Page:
You did not state how many miles are on the car and it’s impossible to say (IF the valves are ground, etc.) what will be required. Often when grinding valves one does not know how bad they are until the first cut is made on the valve grinding machine. The same thing in regards to valve guide condition, etc. The head would need to be inspected to verify if it needed surfacing or not and this will require disassembly also.

I’m inclined to think if your car is running poorly that the problem lies somewhere else rather than the valves in the cylinder head.


#3

I agree with OK4450. The compression readings do not point to a ring or valve problem. Or even a head gasket problem. I’m leaning towards an induction or fuel problem. Maybe a bad fuel filter, or weakened pump.


#4

BK thanks for the advice and so quickly…will the computer diagnostic test be able to better pin-point this for me. 202,560 miles. Should I continue to drive the car. I’ve changed the plugs, wires, distibutor and cap, I also ordered a fuel pump but don’t have the means to change that. Any other ideas? I’ll let you know the outcome of the diagnostic test, and thanks again.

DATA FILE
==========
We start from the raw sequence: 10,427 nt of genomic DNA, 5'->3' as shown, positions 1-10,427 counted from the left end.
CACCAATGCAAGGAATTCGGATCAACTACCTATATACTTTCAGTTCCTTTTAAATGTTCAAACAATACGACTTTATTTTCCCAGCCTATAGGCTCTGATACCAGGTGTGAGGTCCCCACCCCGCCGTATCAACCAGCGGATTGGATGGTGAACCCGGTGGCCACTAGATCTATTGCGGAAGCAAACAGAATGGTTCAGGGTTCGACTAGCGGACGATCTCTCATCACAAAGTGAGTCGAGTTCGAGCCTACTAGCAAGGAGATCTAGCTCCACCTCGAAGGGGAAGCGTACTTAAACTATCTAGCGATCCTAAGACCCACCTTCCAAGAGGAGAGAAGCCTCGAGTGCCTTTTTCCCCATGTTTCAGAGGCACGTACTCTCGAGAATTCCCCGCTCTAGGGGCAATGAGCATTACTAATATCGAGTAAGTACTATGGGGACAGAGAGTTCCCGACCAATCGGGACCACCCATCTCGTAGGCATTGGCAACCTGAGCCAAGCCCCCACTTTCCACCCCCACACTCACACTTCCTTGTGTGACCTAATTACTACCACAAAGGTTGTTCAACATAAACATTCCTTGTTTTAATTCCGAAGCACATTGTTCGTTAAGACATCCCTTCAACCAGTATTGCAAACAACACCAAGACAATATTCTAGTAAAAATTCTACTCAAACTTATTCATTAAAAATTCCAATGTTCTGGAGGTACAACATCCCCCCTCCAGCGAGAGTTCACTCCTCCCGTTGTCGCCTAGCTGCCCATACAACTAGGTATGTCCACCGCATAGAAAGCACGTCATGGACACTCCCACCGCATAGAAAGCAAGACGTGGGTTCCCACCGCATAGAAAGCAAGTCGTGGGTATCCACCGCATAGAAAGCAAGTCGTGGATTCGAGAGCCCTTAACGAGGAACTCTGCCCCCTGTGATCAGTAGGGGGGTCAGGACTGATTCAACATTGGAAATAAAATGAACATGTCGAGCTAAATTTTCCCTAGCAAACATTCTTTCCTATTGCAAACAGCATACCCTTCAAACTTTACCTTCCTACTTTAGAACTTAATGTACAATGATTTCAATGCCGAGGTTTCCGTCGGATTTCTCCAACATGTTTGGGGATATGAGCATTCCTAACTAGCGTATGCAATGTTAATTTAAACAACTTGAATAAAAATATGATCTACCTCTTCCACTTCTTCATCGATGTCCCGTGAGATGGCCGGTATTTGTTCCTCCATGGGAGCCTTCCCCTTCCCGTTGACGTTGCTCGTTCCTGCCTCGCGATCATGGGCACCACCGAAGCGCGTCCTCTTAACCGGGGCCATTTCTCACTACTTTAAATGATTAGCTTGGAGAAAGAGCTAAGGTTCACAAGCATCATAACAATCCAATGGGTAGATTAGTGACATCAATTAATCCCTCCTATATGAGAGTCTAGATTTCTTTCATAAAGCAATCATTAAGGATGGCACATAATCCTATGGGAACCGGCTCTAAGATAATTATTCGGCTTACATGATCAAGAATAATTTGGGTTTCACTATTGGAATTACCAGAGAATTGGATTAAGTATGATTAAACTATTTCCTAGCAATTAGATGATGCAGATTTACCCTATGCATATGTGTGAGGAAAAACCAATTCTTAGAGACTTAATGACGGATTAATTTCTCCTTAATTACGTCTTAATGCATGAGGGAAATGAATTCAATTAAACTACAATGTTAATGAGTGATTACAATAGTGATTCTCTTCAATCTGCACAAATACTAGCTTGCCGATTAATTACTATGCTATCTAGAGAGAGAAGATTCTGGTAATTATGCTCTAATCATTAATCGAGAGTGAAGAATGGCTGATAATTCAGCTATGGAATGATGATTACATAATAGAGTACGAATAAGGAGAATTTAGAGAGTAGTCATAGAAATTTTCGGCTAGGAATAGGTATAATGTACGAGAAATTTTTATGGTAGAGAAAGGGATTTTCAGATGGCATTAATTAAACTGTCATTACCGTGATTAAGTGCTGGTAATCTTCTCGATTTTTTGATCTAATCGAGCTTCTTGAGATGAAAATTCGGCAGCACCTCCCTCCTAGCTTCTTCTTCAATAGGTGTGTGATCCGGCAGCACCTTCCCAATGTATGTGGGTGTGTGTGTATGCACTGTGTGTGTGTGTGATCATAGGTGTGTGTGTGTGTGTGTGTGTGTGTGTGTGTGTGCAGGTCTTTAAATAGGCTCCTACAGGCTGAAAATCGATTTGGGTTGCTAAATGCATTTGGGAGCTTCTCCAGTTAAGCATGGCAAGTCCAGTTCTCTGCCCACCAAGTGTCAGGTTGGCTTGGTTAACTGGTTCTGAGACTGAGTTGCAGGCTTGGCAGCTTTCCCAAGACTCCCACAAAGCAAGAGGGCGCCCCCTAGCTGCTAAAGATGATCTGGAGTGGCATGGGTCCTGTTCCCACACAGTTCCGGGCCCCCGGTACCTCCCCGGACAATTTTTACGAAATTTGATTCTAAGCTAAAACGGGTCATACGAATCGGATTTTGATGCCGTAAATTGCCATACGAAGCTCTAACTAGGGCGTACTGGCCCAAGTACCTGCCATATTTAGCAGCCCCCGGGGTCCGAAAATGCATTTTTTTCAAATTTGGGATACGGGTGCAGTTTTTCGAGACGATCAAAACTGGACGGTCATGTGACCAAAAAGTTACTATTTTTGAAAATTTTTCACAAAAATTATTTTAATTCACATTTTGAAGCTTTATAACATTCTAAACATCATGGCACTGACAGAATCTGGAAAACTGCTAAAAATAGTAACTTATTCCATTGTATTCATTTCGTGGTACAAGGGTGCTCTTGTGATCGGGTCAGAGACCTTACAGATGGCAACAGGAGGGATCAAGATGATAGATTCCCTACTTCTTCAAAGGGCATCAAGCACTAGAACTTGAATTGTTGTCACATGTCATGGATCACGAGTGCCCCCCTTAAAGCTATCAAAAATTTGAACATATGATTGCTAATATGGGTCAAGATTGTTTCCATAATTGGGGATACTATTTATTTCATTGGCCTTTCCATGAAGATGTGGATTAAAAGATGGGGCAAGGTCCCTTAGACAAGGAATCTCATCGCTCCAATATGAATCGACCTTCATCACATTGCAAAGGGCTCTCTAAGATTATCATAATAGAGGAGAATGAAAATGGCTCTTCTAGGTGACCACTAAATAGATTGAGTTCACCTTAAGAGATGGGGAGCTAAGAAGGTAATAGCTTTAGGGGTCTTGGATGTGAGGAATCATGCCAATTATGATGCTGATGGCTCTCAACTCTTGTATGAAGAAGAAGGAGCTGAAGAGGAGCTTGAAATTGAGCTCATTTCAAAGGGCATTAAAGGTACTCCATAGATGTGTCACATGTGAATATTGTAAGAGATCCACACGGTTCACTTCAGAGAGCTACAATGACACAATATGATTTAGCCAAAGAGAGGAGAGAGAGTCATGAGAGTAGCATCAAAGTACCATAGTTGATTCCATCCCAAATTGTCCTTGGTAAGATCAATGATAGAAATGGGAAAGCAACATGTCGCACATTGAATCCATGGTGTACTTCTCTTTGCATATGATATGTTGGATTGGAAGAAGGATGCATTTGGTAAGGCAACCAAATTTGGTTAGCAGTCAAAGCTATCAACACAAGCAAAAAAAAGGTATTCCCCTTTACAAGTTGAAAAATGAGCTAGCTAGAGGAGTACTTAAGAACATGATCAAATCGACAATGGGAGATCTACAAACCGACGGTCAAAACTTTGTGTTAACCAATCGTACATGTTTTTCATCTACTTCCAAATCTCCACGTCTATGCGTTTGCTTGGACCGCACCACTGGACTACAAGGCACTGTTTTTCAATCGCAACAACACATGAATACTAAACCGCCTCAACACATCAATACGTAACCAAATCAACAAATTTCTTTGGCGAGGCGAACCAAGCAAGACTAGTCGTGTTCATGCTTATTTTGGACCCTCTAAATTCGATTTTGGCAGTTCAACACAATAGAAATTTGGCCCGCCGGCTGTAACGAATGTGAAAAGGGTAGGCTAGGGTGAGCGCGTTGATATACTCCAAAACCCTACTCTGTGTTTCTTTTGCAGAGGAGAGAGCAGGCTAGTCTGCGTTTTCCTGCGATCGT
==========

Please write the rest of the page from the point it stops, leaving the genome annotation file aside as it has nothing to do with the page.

#5

202,560K miles. Should I continue to drive the car? Don’t know if that will hinder anything. I do have a fuel filter but don’t have the means to put it on. I’ve changed the plugs, wires, distributor and cap. I’ll post the results of the computer diagonstic check on Tuesday. Thanks for your input.


#6

I’d say NO, you shouldn’t be driving it! One thing that concerns me is you did loose all your coolant somewhere. Weird things can happen when it’s that cold. I’ve seen a waterpump seal shrink enough to dump all the coolant out, and then comepletely reseal when it warmed back up. But don’t lose sight of the fact you had to refill the radiator. Has the level not gone down again since?

As far the running problem, they need to pull the distributor and check the bearing in it. Those Honda are common for having the bearing seize. The engine will chug down from trying to turn the seizing distributor.


#7

The compression is pretty good for a vehicle with 200k+ miles on it.
The fuel pump is a good idea, especially if that’s the original. Be sure to change the fuel filter also.